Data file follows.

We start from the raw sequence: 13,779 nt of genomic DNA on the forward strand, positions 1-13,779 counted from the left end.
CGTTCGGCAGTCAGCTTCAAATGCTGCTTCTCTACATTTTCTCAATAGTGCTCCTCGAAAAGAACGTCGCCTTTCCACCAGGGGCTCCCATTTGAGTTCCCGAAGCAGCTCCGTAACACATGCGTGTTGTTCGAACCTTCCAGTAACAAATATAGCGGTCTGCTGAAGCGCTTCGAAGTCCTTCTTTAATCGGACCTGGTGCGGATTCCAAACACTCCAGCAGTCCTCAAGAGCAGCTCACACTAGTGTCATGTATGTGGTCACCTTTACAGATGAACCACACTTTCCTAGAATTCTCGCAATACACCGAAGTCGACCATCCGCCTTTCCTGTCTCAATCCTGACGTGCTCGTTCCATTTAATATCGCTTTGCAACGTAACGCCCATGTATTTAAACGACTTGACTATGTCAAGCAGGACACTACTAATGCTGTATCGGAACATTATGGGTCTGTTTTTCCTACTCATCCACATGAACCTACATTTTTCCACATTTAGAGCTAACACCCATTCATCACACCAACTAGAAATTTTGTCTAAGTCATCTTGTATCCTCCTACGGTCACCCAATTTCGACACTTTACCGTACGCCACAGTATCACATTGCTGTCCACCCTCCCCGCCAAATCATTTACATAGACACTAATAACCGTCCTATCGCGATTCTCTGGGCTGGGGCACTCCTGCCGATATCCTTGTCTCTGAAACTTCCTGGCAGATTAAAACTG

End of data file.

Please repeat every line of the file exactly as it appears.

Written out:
We start from the raw sequence: 13,779 nt of genomic DNA on the forward strand, positions 1-13,779 counted from the left end.
CGTTCGGCAGTCAGCTTCAAATGCTGCTTCTCTACATTTTCTCAATAGTGCTCCTCGAAAAGAACGTCGCCTTTCCACCAGGGGCTCCCATTTGAGTTCCCGAAGCAGCTCCGTAACACATGCGTGTTGTTCGAACCTTCCAGTAACAAATATAGCGGTCTGCTGAAGCGCTTCGAAGTCCTTCTTTAATCGGACCTGGTGCGGATTCCAAACACTCCAGCAGTCCTCAAGAGCAGCTCACACTAGTGTCATGTATGTGGTCACCTTTACAGATGAACCACACTTTCCTAGAATTCTCGCAATACACCGAAGTCGACCATCCGCCTTTCCTGTCTCAATCCTGACGTGCTCGTTCCATTTAATATCGCTTTGCAACGTAACGCCCATGTATTTAAACGACTTGACTATGTCAAGCAGGACACTACTAATGCTGTATCGGAACATTATGGGTCTGTTTTTCCTACTCATCCACATGAACCTACATTTTTCCACATTTAGAGCTAACACCCATTCATCACACCAACTAGAAATTTTGTCTAAGTCATCTTGTATCCTCCTACGGTCACCCAATTTCGACACTTTACCGTACGCCACAGTATCACATTGCTGTCCACCCTCCCCGCCAAATCATTTACATAGACACTAATAACCGTCCTATCGCGATTCTCTGGGCTGGGGCACTCCTGCCGATATCCTTGTCTCTGAAACTTCCTGGCAGATTAAAACTG